Motion to Agree
That, notwithstanding the Resolution of this House of 6 July, it be an instruction to the Joint Committee on the Draft House of Lords Reform Bill that it should report on the draft Bill by 27 March 2012.
My Lords, I suggest to my noble friend that some explanation of this Motion might be of interest to the House.
My Lords, of the many Motions that I have moved in the House, I would have thought that this one would be almost entirely self-explanatory. The House will remember that last July both Houses of Parliament agreed to the creation of a Joint Committee of both Houses to examine the Government’s draft Bill on the future reform of the House of Lords. In that Motion, the Joint Committee was due to report by March 2012. At that time, a number of questions were raised about whether the Joint Committee would be able to report in that time, and I indicated that if it wished to have an extension it would be able to ask for one. A few weeks ago, the noble Lord, Lord Richard, the chairman of the Joint Committee, wrote to me and indicated that it would need some more time and suggested the date of 27 March. All this Motion does is extend the time available to the Joint Committee by about a month to take us to 27 March 2012. I hope that that is a sufficient explanation of the Motion before us.
My Lords, what is the point of all this if the Deputy Prime Minister tells the world that he intends to force through legislation, invoking the Parliament Act, regardless of what the committee might say? We had a contempt of Parliament committed yesterday and I would be grateful if my noble friend would indicate that the committee will indeed report properly, that its report will be debated and that no one, least of all someone who wants to treat the constitution as his own personal plaything, should be allowed to usurp the functions of a committee of two Houses.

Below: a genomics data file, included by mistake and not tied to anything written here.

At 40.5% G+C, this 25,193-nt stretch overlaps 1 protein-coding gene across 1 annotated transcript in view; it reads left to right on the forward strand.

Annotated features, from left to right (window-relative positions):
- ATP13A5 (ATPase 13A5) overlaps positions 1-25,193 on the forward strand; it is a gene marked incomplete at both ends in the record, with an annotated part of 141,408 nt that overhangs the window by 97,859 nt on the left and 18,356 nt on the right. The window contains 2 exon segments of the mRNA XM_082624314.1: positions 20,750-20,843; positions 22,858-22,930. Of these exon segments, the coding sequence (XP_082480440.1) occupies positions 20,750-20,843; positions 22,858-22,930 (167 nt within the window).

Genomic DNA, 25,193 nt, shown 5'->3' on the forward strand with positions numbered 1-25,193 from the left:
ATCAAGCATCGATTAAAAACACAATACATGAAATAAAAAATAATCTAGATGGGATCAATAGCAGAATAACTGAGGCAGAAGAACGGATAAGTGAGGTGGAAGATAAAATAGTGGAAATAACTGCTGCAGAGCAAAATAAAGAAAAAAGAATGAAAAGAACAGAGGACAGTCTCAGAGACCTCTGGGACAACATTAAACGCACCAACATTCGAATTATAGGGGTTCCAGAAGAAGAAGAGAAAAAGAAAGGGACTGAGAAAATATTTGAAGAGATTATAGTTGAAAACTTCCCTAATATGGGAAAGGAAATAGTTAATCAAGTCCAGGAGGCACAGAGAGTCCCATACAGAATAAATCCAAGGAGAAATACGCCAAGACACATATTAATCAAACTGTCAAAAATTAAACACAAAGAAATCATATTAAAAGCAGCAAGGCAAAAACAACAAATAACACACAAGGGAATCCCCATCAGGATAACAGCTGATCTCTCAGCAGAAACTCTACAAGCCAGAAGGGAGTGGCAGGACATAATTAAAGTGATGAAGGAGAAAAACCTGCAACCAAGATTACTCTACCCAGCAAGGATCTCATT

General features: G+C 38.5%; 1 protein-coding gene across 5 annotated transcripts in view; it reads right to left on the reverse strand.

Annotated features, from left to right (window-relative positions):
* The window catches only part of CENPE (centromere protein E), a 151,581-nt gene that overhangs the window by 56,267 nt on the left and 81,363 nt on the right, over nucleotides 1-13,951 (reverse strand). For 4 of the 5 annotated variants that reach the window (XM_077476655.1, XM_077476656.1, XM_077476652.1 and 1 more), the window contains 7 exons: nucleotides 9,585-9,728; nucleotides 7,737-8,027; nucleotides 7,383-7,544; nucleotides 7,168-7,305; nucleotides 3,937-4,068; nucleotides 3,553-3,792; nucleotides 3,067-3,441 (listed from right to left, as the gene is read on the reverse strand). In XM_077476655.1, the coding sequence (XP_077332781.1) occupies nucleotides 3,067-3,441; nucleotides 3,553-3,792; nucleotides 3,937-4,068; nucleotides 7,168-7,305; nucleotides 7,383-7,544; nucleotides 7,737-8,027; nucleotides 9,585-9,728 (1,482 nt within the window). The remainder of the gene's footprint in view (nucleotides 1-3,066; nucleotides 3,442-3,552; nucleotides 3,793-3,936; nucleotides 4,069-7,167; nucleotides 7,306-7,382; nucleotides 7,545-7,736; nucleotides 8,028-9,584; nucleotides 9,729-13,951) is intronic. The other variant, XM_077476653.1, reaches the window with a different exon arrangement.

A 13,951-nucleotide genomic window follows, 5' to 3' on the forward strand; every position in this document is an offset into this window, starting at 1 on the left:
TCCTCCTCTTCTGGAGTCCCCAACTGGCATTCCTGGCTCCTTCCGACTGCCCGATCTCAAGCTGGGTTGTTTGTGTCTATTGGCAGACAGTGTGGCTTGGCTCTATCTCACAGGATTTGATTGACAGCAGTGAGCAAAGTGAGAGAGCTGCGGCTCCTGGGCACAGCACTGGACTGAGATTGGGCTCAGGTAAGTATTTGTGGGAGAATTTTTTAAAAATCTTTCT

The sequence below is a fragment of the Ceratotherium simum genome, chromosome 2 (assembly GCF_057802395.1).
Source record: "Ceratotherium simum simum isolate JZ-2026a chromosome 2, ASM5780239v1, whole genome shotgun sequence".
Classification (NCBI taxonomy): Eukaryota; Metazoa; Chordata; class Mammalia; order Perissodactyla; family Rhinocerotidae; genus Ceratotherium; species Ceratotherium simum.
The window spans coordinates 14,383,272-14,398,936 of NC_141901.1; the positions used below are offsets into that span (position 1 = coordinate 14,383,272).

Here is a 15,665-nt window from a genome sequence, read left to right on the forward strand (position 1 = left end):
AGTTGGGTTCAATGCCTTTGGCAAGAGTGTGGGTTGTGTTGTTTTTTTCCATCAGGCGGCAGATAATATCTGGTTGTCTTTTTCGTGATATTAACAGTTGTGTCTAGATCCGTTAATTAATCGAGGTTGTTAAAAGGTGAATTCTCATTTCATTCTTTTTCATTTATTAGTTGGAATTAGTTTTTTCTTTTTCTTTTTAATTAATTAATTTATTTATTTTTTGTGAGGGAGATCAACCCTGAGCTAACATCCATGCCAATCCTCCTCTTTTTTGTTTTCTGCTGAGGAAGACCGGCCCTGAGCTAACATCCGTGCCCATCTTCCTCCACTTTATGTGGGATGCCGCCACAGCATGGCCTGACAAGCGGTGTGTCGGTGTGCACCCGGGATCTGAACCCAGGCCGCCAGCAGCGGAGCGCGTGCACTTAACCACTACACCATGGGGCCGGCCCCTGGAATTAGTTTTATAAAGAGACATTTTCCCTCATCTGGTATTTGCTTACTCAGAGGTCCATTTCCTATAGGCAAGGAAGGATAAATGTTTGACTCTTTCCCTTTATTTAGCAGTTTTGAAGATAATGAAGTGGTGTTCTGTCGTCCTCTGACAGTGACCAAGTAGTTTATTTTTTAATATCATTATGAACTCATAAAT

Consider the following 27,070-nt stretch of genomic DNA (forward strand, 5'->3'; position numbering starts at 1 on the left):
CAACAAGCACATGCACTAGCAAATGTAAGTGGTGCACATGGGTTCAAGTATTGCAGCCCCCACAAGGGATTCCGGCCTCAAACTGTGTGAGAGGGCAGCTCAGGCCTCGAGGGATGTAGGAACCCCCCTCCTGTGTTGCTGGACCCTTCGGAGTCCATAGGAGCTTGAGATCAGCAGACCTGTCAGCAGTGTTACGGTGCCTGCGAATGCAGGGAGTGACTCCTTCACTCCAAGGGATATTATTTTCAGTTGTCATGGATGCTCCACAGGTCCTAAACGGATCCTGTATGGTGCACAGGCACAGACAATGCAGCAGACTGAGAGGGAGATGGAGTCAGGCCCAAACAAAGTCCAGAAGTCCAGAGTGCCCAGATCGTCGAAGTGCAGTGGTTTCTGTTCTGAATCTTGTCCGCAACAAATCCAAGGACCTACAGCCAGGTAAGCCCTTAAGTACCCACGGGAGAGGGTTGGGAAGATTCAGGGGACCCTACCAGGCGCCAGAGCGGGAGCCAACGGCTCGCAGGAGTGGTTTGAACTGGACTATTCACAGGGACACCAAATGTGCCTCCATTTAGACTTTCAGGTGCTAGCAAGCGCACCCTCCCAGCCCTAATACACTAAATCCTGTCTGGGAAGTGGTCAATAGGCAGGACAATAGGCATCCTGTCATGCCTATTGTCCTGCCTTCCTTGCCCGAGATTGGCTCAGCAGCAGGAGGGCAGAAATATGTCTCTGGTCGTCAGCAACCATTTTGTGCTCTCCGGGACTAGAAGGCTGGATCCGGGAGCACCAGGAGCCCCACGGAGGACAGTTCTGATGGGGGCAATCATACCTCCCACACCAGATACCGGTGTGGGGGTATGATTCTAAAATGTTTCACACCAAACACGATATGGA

My Lords, I might have expected my noble friend to speak, but I think he is being unnecessarily intemperate. It may be a surprise to him to hear that what the Deputy Prime Minister said yesterday was not new at all. He had said it once or twice before. In fact, I said something similar last June in this House. It is surprising how quickly all these things are forgotten. I said:
“Therefore our intention is to introduce a Bill next year and to hold the first elections to the reformed House in May 2015”.—[Official Report, 21/6/11; col. 1155.]
The Deputy Prime Minister yesterday was simply following my lead. In the light of that, I do not think there is anything too much to worry about, although, of course, there is a process before a Queen’s Speech is brought to this House. However, the really important thing that my noble friend asked about was whether the report of the Joint Committee would be taken seriously. I can say unequivocally that it will be taken most seriously.
The noble Lord, Lord Higgins, asked for an explanation. The Joint Committee has been meeting regularly and is considering this Bill in a full and detailed way. It is being given full and detailed consideration. All I am saying is that we need another month to continue with that full and detailed consideration, at the end of which we will no doubt produce a report.